• Vicent L.
      • et al.
      Infective endocarditis in children and adolescents: a different profile with clinical implications.
      ,
      • Mahony M.
      • et al.
      Infective endocarditis in children in Queensland, Australia: epidemiology, clinical features and outcome.
      ,
      • Jortveit J.
      • Eskedal L.
      • Klcovansky J.
      • Døhlen G.
      • Holmstrøm H.
      Prevalence of infective endocarditis in children.
      ,
      • Gupta S.
      • Sakhuja A.
      • McGrath E.
      • Asmar B.
      Trends, microbiology, and outcomes of infective endocarditis in children during 2000–2010 in the United States.
      ,
      • Webb R.
      • et al.
      Infective endocarditis in New Zealand children 1994-2012.
      ,
      • Kelchtermans J.
      • et al.
      Clinical characteristics of infective endocarditis in children.
      ,
      • Cao G.
      • fang & Bi, Q.
      Pediatric infective endocarditis and stroke: a 13-year single-center review.
      ,
      • Esposito S.
      • et al.
      Infective endocarditis in children in Italy from 2000 to 2015.
      ,
      • Thom K.
      • et al.
      Incidence of infective endocarditis and its thromboembolic complications in a pediatric population over 30 years.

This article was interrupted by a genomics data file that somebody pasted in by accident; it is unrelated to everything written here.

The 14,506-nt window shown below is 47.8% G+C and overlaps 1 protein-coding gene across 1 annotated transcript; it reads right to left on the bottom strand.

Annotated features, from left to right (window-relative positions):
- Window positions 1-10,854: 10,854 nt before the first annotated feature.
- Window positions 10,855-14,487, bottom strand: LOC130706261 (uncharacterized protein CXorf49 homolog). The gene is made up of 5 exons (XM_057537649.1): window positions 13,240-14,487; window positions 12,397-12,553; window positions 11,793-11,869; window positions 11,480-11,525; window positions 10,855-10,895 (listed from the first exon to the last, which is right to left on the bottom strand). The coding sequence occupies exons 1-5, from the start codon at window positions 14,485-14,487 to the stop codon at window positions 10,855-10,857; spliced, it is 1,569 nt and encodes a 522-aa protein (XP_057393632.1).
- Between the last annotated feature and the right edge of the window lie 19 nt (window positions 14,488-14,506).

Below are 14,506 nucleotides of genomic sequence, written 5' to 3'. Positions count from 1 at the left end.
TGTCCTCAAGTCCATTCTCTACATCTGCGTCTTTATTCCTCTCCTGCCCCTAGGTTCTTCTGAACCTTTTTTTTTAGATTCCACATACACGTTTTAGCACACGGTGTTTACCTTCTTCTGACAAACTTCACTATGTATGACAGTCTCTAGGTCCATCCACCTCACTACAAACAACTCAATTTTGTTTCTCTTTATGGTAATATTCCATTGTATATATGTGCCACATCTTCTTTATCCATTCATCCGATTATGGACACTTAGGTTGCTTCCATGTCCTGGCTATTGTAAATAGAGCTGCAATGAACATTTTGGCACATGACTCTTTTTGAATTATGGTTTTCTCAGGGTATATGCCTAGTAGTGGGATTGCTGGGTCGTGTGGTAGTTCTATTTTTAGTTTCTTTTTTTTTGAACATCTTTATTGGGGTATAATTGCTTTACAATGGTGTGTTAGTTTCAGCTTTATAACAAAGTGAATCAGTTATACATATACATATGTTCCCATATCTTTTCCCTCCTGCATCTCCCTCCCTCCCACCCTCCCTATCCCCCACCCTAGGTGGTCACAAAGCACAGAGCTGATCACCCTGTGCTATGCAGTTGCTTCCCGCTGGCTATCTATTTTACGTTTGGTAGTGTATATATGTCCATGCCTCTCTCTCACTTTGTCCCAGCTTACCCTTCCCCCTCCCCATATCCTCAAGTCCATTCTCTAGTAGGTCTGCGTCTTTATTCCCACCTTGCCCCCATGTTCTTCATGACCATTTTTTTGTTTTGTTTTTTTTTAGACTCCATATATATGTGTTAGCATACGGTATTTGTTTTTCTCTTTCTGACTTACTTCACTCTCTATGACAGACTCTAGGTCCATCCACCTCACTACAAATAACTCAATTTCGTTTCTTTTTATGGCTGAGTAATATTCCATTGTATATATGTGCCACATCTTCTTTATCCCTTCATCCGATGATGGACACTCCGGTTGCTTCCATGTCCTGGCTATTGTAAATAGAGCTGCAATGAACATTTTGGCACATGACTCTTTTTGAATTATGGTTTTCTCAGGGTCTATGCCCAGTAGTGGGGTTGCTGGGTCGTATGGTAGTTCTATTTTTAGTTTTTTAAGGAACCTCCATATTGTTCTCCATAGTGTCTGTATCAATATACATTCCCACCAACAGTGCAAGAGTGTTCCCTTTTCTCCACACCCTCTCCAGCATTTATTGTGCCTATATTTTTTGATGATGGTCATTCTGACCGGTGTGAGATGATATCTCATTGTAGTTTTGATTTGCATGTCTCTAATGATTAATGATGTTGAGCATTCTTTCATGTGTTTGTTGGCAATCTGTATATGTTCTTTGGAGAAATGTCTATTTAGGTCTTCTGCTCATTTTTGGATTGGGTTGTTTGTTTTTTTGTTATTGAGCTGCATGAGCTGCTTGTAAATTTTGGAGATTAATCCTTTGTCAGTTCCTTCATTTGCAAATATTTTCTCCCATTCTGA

], with increasing numbers of CHD associated IE during the last decades [
      • Rushani D.
      • et al.
      Infective endocarditis in children with congenital heart disease: cumulative incidence and predictors.
      ]. Especially complex and cyanotic CHD seem to be at risk [
      • Mahony M.
      • et al.
      Infective endocarditis in children in Queensland, Australia: epidemiology, clinical features and outcome.
      ,
      • Rushani D.
      • et al.
      Infective endocarditis in children with congenital heart disease: cumulative incidence and predictors.
      ,
      • Jortveit J.
      • et al.
      Endocarditis in children and adolescents with congenital heart defects: a Norwegian nationwide register-based cohort study.
      ,
      • Thom K.
      • et al.
      Incidence of infective endocarditis and its thromboembolic complications in a pediatric population over 30 years.
      ,
      • Sun L.C.
      • et al.
      Risk factors for infective endocarditis in children with congenital heart diseases - a nationwide population-based case control study.
      ]. Also the incidence of postoperative IE was found to be increasing [
      • Rosenthal L.B.
      • et al.
      The changing epidemiology of pediatric endocarditis at a children’s hospital over seven decades.
      ] with higher risk for IE within the first months postoperative as well as after use of foreign material [
      • Rushani D.
      • et al.
      Infective endocarditis in children with congenital heart disease: cumulative incidence and predictors.
      ,
      • Jortveit J.
      • et al.
      Endocarditis in children and adolescents with congenital heart defects: a Norwegian nationwide register-based cohort study.